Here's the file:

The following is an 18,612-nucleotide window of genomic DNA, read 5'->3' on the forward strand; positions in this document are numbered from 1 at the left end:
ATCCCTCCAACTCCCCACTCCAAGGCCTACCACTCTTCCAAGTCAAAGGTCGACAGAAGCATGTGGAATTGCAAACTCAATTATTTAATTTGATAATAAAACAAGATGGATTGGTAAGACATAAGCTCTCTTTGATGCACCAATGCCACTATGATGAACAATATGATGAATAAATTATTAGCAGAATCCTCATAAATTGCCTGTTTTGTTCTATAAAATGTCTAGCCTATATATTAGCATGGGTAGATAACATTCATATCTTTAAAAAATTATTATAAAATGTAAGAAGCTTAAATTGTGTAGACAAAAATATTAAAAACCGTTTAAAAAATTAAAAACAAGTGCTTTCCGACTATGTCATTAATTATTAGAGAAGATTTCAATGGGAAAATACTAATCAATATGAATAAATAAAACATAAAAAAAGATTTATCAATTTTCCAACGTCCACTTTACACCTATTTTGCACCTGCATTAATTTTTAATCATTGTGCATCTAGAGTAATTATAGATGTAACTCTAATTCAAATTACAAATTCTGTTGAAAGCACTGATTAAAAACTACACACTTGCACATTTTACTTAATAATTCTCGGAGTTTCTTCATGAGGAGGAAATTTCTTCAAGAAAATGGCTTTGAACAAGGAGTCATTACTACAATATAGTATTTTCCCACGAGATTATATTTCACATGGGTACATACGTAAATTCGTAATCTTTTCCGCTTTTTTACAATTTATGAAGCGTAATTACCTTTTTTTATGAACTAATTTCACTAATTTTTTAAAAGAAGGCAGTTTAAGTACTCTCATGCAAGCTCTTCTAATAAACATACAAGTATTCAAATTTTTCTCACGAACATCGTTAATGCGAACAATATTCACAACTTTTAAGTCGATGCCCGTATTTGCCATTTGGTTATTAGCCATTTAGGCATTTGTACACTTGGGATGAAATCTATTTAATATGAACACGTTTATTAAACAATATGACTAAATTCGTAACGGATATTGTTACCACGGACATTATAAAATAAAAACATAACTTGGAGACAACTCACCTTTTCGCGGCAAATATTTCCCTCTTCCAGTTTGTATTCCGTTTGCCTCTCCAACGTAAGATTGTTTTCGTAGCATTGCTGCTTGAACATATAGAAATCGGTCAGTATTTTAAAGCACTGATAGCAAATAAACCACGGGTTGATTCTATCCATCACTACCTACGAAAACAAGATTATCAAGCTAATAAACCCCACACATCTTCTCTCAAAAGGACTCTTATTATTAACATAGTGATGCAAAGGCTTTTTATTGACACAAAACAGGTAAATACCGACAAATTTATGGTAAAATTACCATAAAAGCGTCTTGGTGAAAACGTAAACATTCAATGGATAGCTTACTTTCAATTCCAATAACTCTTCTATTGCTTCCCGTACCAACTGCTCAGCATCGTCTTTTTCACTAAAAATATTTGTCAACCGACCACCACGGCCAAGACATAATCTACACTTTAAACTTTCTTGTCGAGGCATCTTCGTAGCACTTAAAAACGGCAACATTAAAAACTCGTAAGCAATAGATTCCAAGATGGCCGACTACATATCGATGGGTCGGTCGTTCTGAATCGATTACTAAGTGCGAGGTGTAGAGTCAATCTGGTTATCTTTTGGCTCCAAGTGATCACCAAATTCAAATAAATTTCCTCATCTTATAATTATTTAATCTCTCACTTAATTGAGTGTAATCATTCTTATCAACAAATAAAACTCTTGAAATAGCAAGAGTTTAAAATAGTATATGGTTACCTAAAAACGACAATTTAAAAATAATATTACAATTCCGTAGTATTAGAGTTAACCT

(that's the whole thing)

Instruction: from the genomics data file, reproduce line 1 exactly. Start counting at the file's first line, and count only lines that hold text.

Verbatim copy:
The following is an 18,612-nucleotide window of genomic DNA, read 5'->3' on the forward strand; positions in this document are numbered from 1 at the left end: